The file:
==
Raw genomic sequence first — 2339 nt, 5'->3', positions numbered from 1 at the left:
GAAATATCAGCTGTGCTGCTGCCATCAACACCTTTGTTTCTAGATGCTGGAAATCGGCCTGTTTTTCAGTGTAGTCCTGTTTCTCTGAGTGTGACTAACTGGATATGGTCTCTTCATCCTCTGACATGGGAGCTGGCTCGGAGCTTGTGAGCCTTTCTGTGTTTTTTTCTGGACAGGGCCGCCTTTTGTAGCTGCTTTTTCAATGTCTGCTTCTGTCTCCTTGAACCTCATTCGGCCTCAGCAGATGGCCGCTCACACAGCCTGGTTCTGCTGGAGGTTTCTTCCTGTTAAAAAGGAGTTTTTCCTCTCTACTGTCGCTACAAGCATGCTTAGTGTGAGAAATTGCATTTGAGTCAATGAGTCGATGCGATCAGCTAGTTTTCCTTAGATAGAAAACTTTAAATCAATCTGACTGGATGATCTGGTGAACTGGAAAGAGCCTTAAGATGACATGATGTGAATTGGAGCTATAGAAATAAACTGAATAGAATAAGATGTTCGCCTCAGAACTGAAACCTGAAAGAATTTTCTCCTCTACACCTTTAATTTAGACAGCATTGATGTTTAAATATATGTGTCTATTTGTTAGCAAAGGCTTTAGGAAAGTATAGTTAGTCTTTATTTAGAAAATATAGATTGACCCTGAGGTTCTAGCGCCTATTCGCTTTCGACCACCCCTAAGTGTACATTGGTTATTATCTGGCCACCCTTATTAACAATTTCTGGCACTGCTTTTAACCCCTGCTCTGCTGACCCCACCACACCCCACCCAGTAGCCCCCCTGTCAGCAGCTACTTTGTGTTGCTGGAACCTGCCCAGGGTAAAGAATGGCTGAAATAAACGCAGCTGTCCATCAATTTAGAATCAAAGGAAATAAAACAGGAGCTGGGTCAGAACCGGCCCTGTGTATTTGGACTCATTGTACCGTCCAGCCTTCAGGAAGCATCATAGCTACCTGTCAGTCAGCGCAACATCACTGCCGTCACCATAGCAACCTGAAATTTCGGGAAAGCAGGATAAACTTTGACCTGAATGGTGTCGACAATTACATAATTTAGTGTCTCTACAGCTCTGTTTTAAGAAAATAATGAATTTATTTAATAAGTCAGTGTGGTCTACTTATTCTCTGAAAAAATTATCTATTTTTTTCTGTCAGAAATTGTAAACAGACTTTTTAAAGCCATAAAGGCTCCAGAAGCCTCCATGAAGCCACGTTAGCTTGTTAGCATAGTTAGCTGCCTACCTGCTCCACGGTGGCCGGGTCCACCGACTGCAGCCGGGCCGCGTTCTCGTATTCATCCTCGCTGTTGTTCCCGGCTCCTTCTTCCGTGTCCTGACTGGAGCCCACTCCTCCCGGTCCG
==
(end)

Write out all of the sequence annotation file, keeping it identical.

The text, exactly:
Raw genomic sequence first — 2339 nt, 5'->3', positions numbered from 1 at the left:
GAAATATCAGCTGTGCTGCTGCCATCAACACCTTTGTTTCTAGATGCTGGAAATCGGCCTGTTTTTCAGTGTAGTCCTGTTTCTCTGAGTGTGACTAACTGGATATGGTCTCTTCATCCTCTGACATGGGAGCTGGCTCGGAGCTTGTGAGCCTTTCTGTGTTTTTTTCTGGACAGGGCCGCCTTTTGTAGCTGCTTTTTCAATGTCTGCTTCTGTCTCCTTGAACCTCATTCGGCCTCAGCAGATGGCCGCTCACACAGCCTGGTTCTGCTGGAGGTTTCTTCCTGTTAAAAAGGAGTTTTTCCTCTCTACTGTCGCTACAAGCATGCTTAGTGTGAGAAATTGCATTTGAGTCAATGAGTCGATGCGATCAGCTAGTTTTCCTTAGATAGAAAACTTTAAATCAATCTGACTGGATGATCTGGTGAACTGGAAAGAGCCTTAAGATGACATGATGTGAATTGGAGCTATAGAAATAAACTGAATAGAATAAGATGTTCGCCTCAGAACTGAAACCTGAAAGAATTTTCTCCTCTACACCTTTAATTTAGACAGCATTGATGTTTAAATATATGTGTCTATTTGTTAGCAAAGGCTTTAGGAAAGTATAGTTAGTCTTTATTTAGAAAATATAGATTGACCCTGAGGTTCTAGCGCCTATTCGCTTTCGACCACCCCTAAGTGTACATTGGTTATTATCTGGCCACCCTTATTAACAATTTCTGGCACTGCTTTTAACCCCTGCTCTGCTGACCCCACCACACCCCACCCAGTAGCCCCCCTGTCAGCAGCTACTTTGTGTTGCTGGAACCTGCCCAGGGTAAAGAATGGCTGAAATAAACGCAGCTGTCCATCAATTTAGAATCAAAGGAAATAAAACAGGAGCTGGGTCAGAACCGGCCCTGTGTATTTGGACTCATTGTACCGTCCAGCCTTCAGGAAGCATCATAGCTACCTGTCAGTCAGCGCAACATCACTGCCGTCACCATAGCAACCTGAAATTTCGGGAAAGCAGGATAAACTTTGACCTGAATGGTGTCGACAATTACATAATTTAGTGTCTCTACAGCTCTGTTTTAAGAAAATAATGAATTTATTTAATAAGTCAGTGTGGTCTACTTATTCTCTGAAAAAATTATCTATTTTTTTCTGTCAGAAATTGTAAACAGACTTTTTAAAGCCATAAAGGCTCCAGAAGCCTCCATGAAGCCACGTTAGCTTGTTAGCATAGTTAGCTGCCTACCTGCTCCACGGTGGCCGGGTCCACCGACTGCAGCCGGGCCGCGTTCTCGTATTCATCCTCGCTGTTGTTCCCGGCTCCTTCTTCCGTGTCCTGACTGGAGCCCACTCCTCCCGGTCCG